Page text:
Steven Swartz interviews David Loebel
Q: How did you choose to become a conductor?
A: I didn’t choose music; music chose me. My becoming a conductor was what I like to call a pre-ordained accident. The pre-ordained part came from the fact that my father was a musician and I had music in my house constantly. I knew that it would be the main thing in my life, but I also knew how hard it is to make a living as a musician. I thought that I would be involved on the periphery somehow, that I’d be a critic or a record producer or a music librarian or a radio announcer. (As it’s turned out, I’ve done all those things in my life as a conductor). But conducting itself was an accident. During my senior year at Northwestern I suddenly found myself in front of an orchestra, and that’s where I’ve been ever since.
So was that the moment you realized,“This is what I want to do?”
There was no question it was what I wanted to do. Conducting is so wonderful it should actually be illegal. The rush is just amazing, feeling yourself in the midst of that unbelievable sound and, of course, there’s such a great repertoire to deal with. Once I got hooked, I’ve stayed hooked. I feel unbelievably fortunate that I can make my living doing the thing I love most.
What was your next move after that?
My first incredible bit of luck was getting a conducting job right out of college. A friend of mine had heard about a position as the assistant conductor of the Syracuse Symphony, and through a series of strange occurrences, I ended up there and found myself actually getting paid to be a conductor. There were times I would wake up in the morning and think, “What am I supposed to do today? Oh, that’s right, I’m a conductor now!”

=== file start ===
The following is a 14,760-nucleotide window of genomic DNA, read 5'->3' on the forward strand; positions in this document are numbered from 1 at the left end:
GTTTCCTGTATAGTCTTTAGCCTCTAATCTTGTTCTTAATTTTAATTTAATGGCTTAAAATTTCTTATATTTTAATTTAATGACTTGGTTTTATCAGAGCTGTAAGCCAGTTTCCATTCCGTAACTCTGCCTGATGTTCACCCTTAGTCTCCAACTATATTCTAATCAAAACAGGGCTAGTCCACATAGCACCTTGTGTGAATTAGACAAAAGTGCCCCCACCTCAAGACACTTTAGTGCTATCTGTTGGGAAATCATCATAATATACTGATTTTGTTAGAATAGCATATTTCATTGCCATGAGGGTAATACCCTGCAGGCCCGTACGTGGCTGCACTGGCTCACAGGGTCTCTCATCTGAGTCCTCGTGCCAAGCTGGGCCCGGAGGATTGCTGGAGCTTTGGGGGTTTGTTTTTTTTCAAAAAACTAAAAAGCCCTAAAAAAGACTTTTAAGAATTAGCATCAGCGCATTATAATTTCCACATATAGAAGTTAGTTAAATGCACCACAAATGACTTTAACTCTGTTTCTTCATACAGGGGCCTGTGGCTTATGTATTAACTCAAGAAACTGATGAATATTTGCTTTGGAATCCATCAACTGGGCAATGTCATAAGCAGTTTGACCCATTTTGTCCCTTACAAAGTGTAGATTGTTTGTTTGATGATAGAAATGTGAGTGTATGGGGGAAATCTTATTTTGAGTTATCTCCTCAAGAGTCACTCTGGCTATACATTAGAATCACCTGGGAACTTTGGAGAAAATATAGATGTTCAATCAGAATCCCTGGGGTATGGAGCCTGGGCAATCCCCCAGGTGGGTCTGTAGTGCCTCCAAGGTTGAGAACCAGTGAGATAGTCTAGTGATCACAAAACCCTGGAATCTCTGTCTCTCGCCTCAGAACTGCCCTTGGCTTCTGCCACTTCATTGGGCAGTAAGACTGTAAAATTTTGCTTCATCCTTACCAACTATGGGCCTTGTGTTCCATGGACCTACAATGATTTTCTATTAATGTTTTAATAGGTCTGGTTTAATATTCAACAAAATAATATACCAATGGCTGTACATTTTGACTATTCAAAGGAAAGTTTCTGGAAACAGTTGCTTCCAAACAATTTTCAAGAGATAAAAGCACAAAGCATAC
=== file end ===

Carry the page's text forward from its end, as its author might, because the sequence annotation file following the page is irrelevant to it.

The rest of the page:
In Syracuse, did you have a role in programming?
No, that came later. I’ve come to realize that whatever affinity I might have for making programs comes from my radio experience. The first thing I was ever music director of was the campus radio station at Northwestern. This sounds like a terrible cliché, but I did a late night radio show on which I played Frank Zappa and Mahler and bluegrass, trying to find links between different kinds of music. (People are sometimes surprised to find out that I really like country music. I think that helps me when I conduct Bartok or Copland). You know, the junction points between pieces, between composers, between different genres of music, I still find interesting to this day, and I think that’s where the programming part of my brain started to develop.
So what, to you, makes a satisfying orchestral program?
What you want to do is simultaneously challenge and reassure. Every concert should contain something that comes as a surprise, and that doesn’t necessarily just mean a brand new piece. It may be an older piece that the audience doesn’t know or hasn’t heard in a long time; it may be a different way of approaching a familiar piece. But there should be something that’s unexpected. And there should also be something that the audience can bring their previous experience to. Balancing those elements is what makes program making – in fact what makes music – so enjoyable.
Who’s your favorite historical composer?
The clichéd answer to the question is “My favorite composer is whomever I’m working on today.” And that’s true. But I find myself returning to Mozart more frequently and with greater joy than with any other composer.